The Magician

The Magician
by Michael Scott © 2008
ISBN: 978-0385733585
256 pages
$16.99 (U.S.)
Reviewed by: Mike Gleason

Once again we enter the world of Josh and Sophie Newman (fraternal twins) and the immortal Nicholas and Perenelle (Nick and Perry) Flamel. If all you want is a good fantasy read for the teen in your life, this is an excellent choice (as it its predecessor The Alchemyst). It is, however, much more than that. Mr. Scott has done his research. As a result, this series of books (with 4 more to come over the next four years) is populated with characters from throughout worldwide history and legend.. It is set in locales both familiar and exotic.

In The Alchemyst we met Dr. John Dee, the Witch of Endor, a Celtic warrior woman named Scathach, and the Dark Elders among others. This time we add Niccolo Machiavelle and the Morrigan to the cast of characters.

Younger readers may be unfamiliar with these names, but adults will recognize them as some of the most mysterious characters, surrounded by unanswered questions, in the history of the world.

You might think that humans who are. For practical purposes, immortal would stick together. After all, how many can there be in the human population? But such is not the case. There are three distinct groups within the immortal population and the twins have found themselves having to learn the differences and make very adult decisions about which group(s) to align themselves with.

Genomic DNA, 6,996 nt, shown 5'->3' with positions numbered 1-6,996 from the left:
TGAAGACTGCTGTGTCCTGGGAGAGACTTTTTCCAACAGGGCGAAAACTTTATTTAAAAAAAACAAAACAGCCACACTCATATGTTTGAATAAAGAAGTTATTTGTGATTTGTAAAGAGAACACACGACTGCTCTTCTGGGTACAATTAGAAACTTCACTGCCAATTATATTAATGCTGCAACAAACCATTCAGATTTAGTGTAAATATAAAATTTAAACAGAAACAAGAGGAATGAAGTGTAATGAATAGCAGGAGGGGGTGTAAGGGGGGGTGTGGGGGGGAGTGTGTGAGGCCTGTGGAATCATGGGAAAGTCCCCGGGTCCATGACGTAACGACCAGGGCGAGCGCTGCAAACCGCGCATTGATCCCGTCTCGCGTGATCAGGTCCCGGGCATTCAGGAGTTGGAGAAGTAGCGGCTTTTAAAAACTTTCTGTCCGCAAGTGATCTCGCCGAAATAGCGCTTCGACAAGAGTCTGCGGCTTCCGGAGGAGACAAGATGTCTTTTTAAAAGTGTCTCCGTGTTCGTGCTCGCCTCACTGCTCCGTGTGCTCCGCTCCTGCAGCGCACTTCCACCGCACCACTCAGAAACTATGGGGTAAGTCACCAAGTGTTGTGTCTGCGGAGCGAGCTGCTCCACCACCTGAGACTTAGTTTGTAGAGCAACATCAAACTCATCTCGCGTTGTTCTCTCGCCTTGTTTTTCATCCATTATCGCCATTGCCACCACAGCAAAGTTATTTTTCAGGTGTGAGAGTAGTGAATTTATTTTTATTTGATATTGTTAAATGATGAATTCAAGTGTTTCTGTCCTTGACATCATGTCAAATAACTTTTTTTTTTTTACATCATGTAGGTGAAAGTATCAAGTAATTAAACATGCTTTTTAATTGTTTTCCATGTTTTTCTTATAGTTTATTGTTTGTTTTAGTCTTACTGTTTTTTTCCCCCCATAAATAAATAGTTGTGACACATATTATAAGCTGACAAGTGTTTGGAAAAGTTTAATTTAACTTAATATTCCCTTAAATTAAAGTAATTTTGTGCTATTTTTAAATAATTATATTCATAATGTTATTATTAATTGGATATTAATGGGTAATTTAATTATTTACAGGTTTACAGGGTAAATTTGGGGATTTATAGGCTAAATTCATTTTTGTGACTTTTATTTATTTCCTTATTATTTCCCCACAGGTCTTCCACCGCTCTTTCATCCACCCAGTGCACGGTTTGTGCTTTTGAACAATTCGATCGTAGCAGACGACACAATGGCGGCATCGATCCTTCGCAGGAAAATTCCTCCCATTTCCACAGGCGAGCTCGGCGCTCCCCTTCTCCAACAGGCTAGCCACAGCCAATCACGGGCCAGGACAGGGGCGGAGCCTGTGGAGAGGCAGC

In addition, Josh must deal with his own issues of jealousy and trust in the beginning of this book, Sophie must learn to control powers which should be slowly assimilated in a matter of mere days. On top of those, minor, things they must also deal with absent parents, attacks by creatures from various mythologies of the world, and any number of “normal” teenage concerns. Josh has his powers awakened, the twins avoid death in various forms, and the story continues.

For those who have bemoaned the last of the Harry Potter books, this series looks like a good bet to be the next “great thing” in young adult fantasy literature.



This entry was posted in Reviews. Bookmark the permalink.